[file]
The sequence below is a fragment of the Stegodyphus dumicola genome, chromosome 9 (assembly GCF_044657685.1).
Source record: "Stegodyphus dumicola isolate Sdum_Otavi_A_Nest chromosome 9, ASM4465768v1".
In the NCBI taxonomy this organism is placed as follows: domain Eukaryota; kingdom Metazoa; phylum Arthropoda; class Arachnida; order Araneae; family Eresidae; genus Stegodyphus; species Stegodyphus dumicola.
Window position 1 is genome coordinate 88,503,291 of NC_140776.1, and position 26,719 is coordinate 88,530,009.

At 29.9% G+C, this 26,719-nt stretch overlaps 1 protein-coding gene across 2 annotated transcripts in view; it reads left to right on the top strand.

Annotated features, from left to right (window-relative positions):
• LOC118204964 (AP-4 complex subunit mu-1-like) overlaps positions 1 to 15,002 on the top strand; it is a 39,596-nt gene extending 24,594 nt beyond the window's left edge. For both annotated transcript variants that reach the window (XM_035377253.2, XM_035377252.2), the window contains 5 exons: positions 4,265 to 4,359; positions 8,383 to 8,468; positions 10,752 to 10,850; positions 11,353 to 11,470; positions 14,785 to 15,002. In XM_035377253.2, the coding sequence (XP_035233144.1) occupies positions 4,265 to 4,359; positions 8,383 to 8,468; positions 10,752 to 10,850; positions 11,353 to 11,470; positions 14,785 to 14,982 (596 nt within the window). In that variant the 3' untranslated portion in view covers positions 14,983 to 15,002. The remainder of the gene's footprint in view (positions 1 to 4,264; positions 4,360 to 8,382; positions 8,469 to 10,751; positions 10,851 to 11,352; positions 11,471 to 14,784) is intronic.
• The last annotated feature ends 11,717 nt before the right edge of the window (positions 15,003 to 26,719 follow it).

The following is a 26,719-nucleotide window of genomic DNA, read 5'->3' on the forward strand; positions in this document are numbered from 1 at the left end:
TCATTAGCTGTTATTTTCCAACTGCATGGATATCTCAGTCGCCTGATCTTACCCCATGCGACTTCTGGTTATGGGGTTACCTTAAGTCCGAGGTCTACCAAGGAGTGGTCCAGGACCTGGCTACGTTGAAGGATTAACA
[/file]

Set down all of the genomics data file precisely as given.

The sequence below is a fragment of the Stegodyphus dumicola genome, chromosome 9 (assembly GCF_044657685.1).
Source record: "Stegodyphus dumicola isolate Sdum_Otavi_A_Nest chromosome 9, ASM4465768v1".
In the NCBI taxonomy this organism is placed as follows: domain Eukaryota; kingdom Metazoa; phylum Arthropoda; class Arachnida; order Araneae; family Eresidae; genus Stegodyphus; species Stegodyphus dumicola.
Window position 1 is genome coordinate 88,503,291 of NC_140776.1, and position 26,719 is coordinate 88,530,009.

At 29.9% G+C, this 26,719-nt stretch overlaps 1 protein-coding gene across 2 annotated transcripts in view; it reads left to right on the top strand.

Annotated features, from left to right (window-relative positions):
• LOC118204964 (AP-4 complex subunit mu-1-like) overlaps positions 1 to 15,002 on the top strand; it is a 39,596-nt gene extending 24,594 nt beyond the window's left edge. For both annotated transcript variants that reach the window (XM_035377253.2, XM_035377252.2), the window contains 5 exons: positions 4,265 to 4,359; positions 8,383 to 8,468; positions 10,752 to 10,850; positions 11,353 to 11,470; positions 14,785 to 15,002. In XM_035377253.2, the coding sequence (XP_035233144.1) occupies positions 4,265 to 4,359; positions 8,383 to 8,468; positions 10,752 to 10,850; positions 11,353 to 11,470; positions 14,785 to 14,982 (596 nt within the window). In that variant the 3' untranslated portion in view covers positions 14,983 to 15,002. The remainder of the gene's footprint in view (positions 1 to 4,264; positions 4,360 to 8,382; positions 8,469 to 10,751; positions 10,851 to 11,352; positions 11,471 to 14,784) is intronic.
• The last annotated feature ends 11,717 nt before the right edge of the window (positions 15,003 to 26,719 follow it).

The following is a 26,719-nucleotide window of genomic DNA, read 5'->3' on the forward strand; positions in this document are numbered from 1 at the left end:
TCATTAGCTGTTATTTTCCAACTGCATGGATATCTCAGTCGCCTGATCTTACCCCATGCGACTTCTGGTTATGGGGTTACCTTAAGTCCGAGGTCTACCAAGGAGTGGTCCAGGACCTGGCTACGTTGAAGGATTAACA